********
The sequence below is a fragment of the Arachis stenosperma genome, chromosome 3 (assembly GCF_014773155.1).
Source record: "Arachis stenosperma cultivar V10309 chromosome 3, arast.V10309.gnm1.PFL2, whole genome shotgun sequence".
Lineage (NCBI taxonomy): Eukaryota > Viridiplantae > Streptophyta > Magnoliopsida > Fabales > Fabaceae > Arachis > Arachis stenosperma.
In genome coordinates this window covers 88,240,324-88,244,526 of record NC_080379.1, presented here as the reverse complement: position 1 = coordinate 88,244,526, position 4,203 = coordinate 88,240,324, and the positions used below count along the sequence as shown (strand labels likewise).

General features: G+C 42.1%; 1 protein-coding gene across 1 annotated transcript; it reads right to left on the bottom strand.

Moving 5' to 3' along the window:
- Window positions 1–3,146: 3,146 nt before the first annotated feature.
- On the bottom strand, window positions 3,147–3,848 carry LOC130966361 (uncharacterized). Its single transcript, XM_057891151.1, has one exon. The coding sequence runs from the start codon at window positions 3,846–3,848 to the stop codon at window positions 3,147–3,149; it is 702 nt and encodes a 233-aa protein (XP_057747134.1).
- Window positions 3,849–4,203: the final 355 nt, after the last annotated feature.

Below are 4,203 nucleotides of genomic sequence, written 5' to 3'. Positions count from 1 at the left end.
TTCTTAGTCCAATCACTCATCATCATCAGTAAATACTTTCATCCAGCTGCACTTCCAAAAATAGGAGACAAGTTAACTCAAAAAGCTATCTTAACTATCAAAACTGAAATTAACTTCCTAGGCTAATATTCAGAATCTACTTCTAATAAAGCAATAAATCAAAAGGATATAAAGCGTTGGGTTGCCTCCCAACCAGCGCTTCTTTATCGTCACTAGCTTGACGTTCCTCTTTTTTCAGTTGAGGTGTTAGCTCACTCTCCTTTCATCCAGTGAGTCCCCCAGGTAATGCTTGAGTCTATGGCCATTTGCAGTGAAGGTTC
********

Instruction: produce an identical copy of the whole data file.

The sequence below is a fragment of the Arachis stenosperma genome, chromosome 3 (assembly GCF_014773155.1).
Source record: "Arachis stenosperma cultivar V10309 chromosome 3, arast.V10309.gnm1.PFL2, whole genome shotgun sequence".
Lineage (NCBI taxonomy): Eukaryota > Viridiplantae > Streptophyta > Magnoliopsida > Fabales > Fabaceae > Arachis > Arachis stenosperma.
In genome coordinates this window covers 88,240,324-88,244,526 of record NC_080379.1, presented here as the reverse complement: position 1 = coordinate 88,244,526, position 4,203 = coordinate 88,240,324, and the positions used below count along the sequence as shown (strand labels likewise).

General features: G+C 42.1%; 1 protein-coding gene across 1 annotated transcript; it reads right to left on the bottom strand.

Moving 5' to 3' along the window:
- Window positions 1–3,146: 3,146 nt before the first annotated feature.
- On the bottom strand, window positions 3,147–3,848 carry LOC130966361 (uncharacterized). Its single transcript, XM_057891151.1, has one exon. The coding sequence runs from the start codon at window positions 3,846–3,848 to the stop codon at window positions 3,147–3,149; it is 702 nt and encodes a 233-aa protein (XP_057747134.1).
- Window positions 3,849–4,203: the final 355 nt, after the last annotated feature.

Below are 4,203 nucleotides of genomic sequence, written 5' to 3'. Positions count from 1 at the left end.
TTCTTAGTCCAATCACTCATCATCATCAGTAAATACTTTCATCCAGCTGCACTTCCAAAAATAGGAGACAAGTTAACTCAAAAAGCTATCTTAACTATCAAAACTGAAATTAACTTCCTAGGCTAATATTCAGAATCTACTTCTAATAAAGCAATAAATCAAAAGGATATAAAGCGTTGGGTTGCCTCCCAACCAGCGCTTCTTTATCGTCACTAGCTTGACGTTCCTCTTTTTTCAGTTGAGGTGTTAGCTCACTCTCCTTTCATCCAGTGAGTCCCCCAGGTAATGCTTGAGTCTATGGCCATTTGCAGTGAAGGTTC